Oracle released 23 security patches that addressed 57 vulnerabilities, of which 21 have been classified as “critical,” as part of its Critical Patch Update on Oct. 18. The various vulnerabilities affected hundreds of Oracle products, according to the company.
Oracle calculates a risk score based on the Common Vulnerability Scoring System to assess the severity of vulnerability. The company also has a different risk rating to indicate the likelihood of a complete takeover. Researchers said Oracle was downplaying the severity of some of the patches.
“As usual, Oracle’s use of [a] CVSS scoring system takes the scoring of most vulnerabilities down,” Imperva CTO Amichai Shulman wrote on the company blog.
October’s CPU contained updates to Oracle Database Server11g and 10g, Oracle Fusion middleware including Application Server, Business Intelligence Enterprise Edition, Identity Management and WebLogic, the E-Business Suite, Supply Chain, PeopleSoft, Siebel CRM, Health Sciences Application and the Sun Product Suite. The company also fixed issues in Oracle Linux 5 and Oracle Sun Ray, part of the company’s virtualization product suite.
Oracle addressed five vulnerabilities in the database, none of which were considered critical. This would be the lowest number of vulnerabilities patched since the CPU process started in 2005, according to Alex Rothacker, director of security research for Application Security’s TeamSHATTER. Noting the research team has identified several vulnerabilities that have not yet been patched by Oracle, Rothacker said the low number of database patches showed Oracle was losing focus on database security improvements, “probably due to many new product offerings and acquisitions.”
None of the patches apply to client-only installations. These patches are necessary only for environments where Oracle Database Server is installed, Oracle said in its advisory.
The highest vulnerability rating among database patches had a CVSS score of 6.5 out of 10, Shulman said, noting that it should “probably be higher” because the effects of CVE-2011-3525 is “practically a full takeover of the database server,” and it’s easy to exploit.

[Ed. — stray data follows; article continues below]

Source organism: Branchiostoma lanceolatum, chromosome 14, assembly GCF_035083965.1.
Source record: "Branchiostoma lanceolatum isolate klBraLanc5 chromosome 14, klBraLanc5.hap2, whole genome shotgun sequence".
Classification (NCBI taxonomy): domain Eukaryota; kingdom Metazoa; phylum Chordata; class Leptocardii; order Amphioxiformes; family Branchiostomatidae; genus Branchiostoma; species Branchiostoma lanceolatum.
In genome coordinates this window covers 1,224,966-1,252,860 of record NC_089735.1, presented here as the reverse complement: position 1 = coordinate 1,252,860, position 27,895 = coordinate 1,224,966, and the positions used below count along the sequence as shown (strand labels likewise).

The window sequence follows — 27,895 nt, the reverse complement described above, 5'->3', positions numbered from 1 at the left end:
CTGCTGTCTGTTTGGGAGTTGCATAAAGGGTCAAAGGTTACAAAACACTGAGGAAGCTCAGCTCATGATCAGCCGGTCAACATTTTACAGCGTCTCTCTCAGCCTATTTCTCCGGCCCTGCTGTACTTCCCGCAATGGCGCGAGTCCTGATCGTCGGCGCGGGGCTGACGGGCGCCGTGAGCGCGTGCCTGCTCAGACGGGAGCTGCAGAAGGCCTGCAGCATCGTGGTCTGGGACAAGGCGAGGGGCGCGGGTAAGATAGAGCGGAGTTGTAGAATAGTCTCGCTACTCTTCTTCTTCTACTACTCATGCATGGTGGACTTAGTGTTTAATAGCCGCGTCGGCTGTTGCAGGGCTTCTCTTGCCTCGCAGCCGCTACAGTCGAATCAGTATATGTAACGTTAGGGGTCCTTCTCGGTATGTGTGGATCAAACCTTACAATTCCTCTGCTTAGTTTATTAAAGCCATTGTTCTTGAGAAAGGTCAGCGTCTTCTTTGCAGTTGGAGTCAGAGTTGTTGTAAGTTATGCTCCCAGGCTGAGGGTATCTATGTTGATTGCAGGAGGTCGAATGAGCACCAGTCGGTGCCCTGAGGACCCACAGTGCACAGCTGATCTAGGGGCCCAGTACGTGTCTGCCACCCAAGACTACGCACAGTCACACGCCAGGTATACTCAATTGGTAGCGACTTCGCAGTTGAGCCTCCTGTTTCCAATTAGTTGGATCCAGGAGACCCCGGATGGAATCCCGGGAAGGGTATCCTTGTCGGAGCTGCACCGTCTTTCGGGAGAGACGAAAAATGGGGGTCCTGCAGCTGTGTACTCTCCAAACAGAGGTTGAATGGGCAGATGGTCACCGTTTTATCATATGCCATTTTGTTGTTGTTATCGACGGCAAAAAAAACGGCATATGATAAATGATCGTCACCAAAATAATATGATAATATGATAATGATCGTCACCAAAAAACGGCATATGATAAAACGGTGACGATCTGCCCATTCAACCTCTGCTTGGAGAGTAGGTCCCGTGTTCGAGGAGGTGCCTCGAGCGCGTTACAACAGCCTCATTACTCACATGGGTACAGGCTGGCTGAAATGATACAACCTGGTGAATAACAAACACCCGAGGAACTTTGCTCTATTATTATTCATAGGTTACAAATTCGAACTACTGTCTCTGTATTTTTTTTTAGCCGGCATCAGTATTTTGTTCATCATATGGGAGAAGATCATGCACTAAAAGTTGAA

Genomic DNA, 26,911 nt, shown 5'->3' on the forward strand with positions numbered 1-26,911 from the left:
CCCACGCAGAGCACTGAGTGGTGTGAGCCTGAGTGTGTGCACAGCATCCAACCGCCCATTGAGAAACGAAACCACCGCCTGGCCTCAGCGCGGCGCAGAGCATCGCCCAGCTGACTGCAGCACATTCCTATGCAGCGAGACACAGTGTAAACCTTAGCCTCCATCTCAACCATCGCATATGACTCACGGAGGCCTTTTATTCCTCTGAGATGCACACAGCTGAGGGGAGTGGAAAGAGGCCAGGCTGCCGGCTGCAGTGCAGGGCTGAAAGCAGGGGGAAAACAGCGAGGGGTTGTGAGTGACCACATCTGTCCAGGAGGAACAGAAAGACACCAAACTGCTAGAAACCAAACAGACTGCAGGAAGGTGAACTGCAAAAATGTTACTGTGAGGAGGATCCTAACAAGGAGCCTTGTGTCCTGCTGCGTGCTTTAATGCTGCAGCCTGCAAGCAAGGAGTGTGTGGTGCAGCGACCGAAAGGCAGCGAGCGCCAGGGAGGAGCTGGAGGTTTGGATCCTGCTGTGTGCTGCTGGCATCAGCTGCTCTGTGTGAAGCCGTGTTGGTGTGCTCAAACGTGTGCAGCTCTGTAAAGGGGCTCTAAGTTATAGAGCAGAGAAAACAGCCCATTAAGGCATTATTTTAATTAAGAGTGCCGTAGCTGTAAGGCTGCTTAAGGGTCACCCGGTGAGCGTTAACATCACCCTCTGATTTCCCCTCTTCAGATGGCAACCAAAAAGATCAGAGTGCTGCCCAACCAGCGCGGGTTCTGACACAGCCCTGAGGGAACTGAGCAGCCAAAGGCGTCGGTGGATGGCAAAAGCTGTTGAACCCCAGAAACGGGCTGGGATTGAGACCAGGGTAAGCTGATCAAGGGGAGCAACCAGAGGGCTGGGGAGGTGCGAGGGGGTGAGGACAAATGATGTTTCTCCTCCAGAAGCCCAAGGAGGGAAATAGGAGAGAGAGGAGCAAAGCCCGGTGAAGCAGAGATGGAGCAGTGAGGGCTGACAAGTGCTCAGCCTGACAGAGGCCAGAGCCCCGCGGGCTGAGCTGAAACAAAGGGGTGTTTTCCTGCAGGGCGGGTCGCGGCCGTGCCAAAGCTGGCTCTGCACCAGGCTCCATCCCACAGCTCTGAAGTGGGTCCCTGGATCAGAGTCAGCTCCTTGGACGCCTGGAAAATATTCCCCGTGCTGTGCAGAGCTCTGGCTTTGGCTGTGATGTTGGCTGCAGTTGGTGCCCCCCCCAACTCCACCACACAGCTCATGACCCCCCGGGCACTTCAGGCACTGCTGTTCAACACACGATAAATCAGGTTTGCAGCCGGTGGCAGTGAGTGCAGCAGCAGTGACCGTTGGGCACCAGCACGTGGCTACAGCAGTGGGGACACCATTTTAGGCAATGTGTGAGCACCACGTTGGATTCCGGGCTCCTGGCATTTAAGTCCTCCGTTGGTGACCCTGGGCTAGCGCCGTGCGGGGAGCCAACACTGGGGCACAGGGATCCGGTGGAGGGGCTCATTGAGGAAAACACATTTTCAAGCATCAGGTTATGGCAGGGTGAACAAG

Rothacker was very concerned about a vulnerability in Database Vault that allowed users to bypass security protections provided by the tool (CVE-2011-3511). Database Vault is a security product that is supposed to make Oracle products more secure, but it continues to be “riddled” with vulnerabilities each quarter, he said. “I remain suspicious of Oracle’s commitment to secure software,” Rothacker said.
Oracle also patched 22 serious vulnerabilities in the Oracle Sun Products Suite, which includes the former Sun Microsystems’ Solaris operating system and SPARC servers. Affected software includes Oracle Communications Unified, Oracle GlassFish Server, Oracle OpenSSO, Oracle WaveSet, Solaris and Sparc T3, Netra SPARC T3, Sun Fire and Sun Blade servers. Nine of the vulnerabilities are critical.
A TCP/IP issued in the Solaris LDAP library (CVE-2011-3508) had the highest base core in the entire release, with a 9.3 rating.
Oracle fixed 10 security holes in Oracle Fusion Middleware, five of which may be remotely exploitable without authentication. Oracle Fusion Middleware products include some of the Oracle Database components that had to be patched in this release. Oracle recommended that administrators apply the database patches before fixing issues with Oracle Fusion Middleware products.
Oracle e-Business Suite had five flaws, of which three were critical. Similarly to Fusion middleware, Oracle E-Business Suite products include components from Oracle Database and Oracle Fusion Middleware that was patched in this month’s CPU. Oracle recommended that administrators apply the patch to the database and middleware components within the eBusiness suite.
Oracle fixed a security flaw in Supply Chain products and seven in Oracle PeopleSoft Products. None were rated critical. Three security holes were fixed in Oracle Siebel CRM (with one critical vulnerability), and both Oracle Industry Applications flaws were rated critical.
Finally, the critical patch update included patches to fix a flaw in Oracle Linux 5, which was not rated as critical, and one in Oracle Virtualization, which was critical.
Oracle released the patch updates for Java in a separate release. The Java SE release included patches addressing 20 vulnerabilities, 19 of which could be exploited remotely by an unauthenticated attacker. At least one of the vulnerabilities had the highest CVSS score, 10.